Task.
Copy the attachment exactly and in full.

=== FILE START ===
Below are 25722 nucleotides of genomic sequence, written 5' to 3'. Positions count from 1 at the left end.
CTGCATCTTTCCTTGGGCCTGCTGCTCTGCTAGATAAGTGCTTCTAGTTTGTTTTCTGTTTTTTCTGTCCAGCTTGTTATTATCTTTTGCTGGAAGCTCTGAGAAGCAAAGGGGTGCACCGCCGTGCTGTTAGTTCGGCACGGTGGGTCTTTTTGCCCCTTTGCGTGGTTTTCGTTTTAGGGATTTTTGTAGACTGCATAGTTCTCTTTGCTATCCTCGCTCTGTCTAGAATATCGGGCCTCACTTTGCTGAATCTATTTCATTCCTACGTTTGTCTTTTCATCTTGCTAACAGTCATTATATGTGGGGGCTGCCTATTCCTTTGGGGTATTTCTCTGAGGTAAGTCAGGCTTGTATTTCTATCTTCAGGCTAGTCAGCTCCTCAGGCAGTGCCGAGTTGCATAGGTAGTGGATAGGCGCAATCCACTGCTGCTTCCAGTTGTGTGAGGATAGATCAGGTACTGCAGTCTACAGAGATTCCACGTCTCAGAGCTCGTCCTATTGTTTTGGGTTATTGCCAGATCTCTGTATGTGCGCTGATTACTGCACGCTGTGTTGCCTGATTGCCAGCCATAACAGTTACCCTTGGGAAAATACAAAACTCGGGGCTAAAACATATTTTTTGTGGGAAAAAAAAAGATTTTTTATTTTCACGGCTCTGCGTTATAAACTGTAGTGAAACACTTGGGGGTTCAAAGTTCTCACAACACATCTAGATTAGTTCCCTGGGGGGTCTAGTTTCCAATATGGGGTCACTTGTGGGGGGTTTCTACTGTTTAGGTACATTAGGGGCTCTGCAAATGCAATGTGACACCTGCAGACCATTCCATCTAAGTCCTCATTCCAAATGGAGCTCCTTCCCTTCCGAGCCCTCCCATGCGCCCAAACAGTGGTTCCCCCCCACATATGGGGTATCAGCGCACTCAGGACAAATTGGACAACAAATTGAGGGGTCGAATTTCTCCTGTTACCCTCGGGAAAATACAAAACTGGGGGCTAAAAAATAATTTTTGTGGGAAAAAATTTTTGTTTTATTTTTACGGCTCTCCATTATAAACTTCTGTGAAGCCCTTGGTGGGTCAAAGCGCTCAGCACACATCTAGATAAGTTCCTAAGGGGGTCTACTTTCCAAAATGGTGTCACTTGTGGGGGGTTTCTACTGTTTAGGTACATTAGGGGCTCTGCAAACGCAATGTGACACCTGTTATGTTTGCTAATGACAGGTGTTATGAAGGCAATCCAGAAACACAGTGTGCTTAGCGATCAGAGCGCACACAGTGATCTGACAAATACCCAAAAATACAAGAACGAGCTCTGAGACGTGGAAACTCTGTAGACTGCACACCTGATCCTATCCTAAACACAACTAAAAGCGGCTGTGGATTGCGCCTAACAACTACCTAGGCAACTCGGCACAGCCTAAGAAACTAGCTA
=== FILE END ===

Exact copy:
Below are 25722 nucleotides of genomic sequence, written 5' to 3'. Positions count from 1 at the left end.
CTGCATCTTTCCTTGGGCCTGCTGCTCTGCTAGATAAGTGCTTCTAGTTTGTTTTCTGTTTTTTCTGTCCAGCTTGTTATTATCTTTTGCTGGAAGCTCTGAGAAGCAAAGGGGTGCACCGCCGTGCTGTTAGTTCGGCACGGTGGGTCTTTTTGCCCCTTTGCGTGGTTTTCGTTTTAGGGATTTTTGTAGACTGCATAGTTCTCTTTGCTATCCTCGCTCTGTCTAGAATATCGGGCCTCACTTTGCTGAATCTATTTCATTCCTACGTTTGTCTTTTCATCTTGCTAACAGTCATTATATGTGGGGGCTGCCTATTCCTTTGGGGTATTTCTCTGAGGTAAGTCAGGCTTGTATTTCTATCTTCAGGCTAGTCAGCTCCTCAGGCAGTGCCGAGTTGCATAGGTAGTGGATAGGCGCAATCCACTGCTGCTTCCAGTTGTGTGAGGATAGATCAGGTACTGCAGTCTACAGAGATTCCACGTCTCAGAGCTCGTCCTATTGTTTTGGGTTATTGCCAGATCTCTGTATGTGCGCTGATTACTGCACGCTGTGTTGCCTGATTGCCAGCCATAACAGTTACCCTTGGGAAAATACAAAACTCGGGGCTAAAACATATTTTTTGTGGGAAAAAAAAAGATTTTTTATTTTCACGGCTCTGCGTTATAAACTGTAGTGAAACACTTGGGGGTTCAAAGTTCTCACAACACATCTAGATTAGTTCCCTGGGGGGTCTAGTTTCCAATATGGGGTCACTTGTGGGGGGTTTCTACTGTTTAGGTACATTAGGGGCTCTGCAAATGCAATGTGACACCTGCAGACCATTCCATCTAAGTCCTCATTCCAAATGGAGCTCCTTCCCTTCCGAGCCCTCCCATGCGCCCAAACAGTGGTTCCCCCCCACATATGGGGTATCAGCGCACTCAGGACAAATTGGACAACAAATTGAGGGGTCGAATTTCTCCTGTTACCCTCGGGAAAATACAAAACTGGGGGCTAAAAAATAATTTTTGTGGGAAAAAATTTTTGTTTTATTTTTACGGCTCTCCATTATAAACTTCTGTGAAGCCCTTGGTGGGTCAAAGCGCTCAGCACACATCTAGATAAGTTCCTAAGGGGGTCTACTTTCCAAAATGGTGTCACTTGTGGGGGGTTTCTACTGTTTAGGTACATTAGGGGCTCTGCAAACGCAATGTGACACCTGTTATGTTTGCTAATGACAGGTGTTATGAAGGCAATCCAGAAACACAGTGTGCTTAGCGATCAGAGCGCACACAGTGATCTGACAAATACCCAAAAATACAAGAACGAGCTCTGAGACGTGGAAACTCTGTAGACTGCACACCTGATCCTATCCTAAACACAACTAAAAGCGGCTGTGGATTGCGCCTAACAACTACCTAGGCAACTCGGCACAGCCTAAGAAACTAGCTA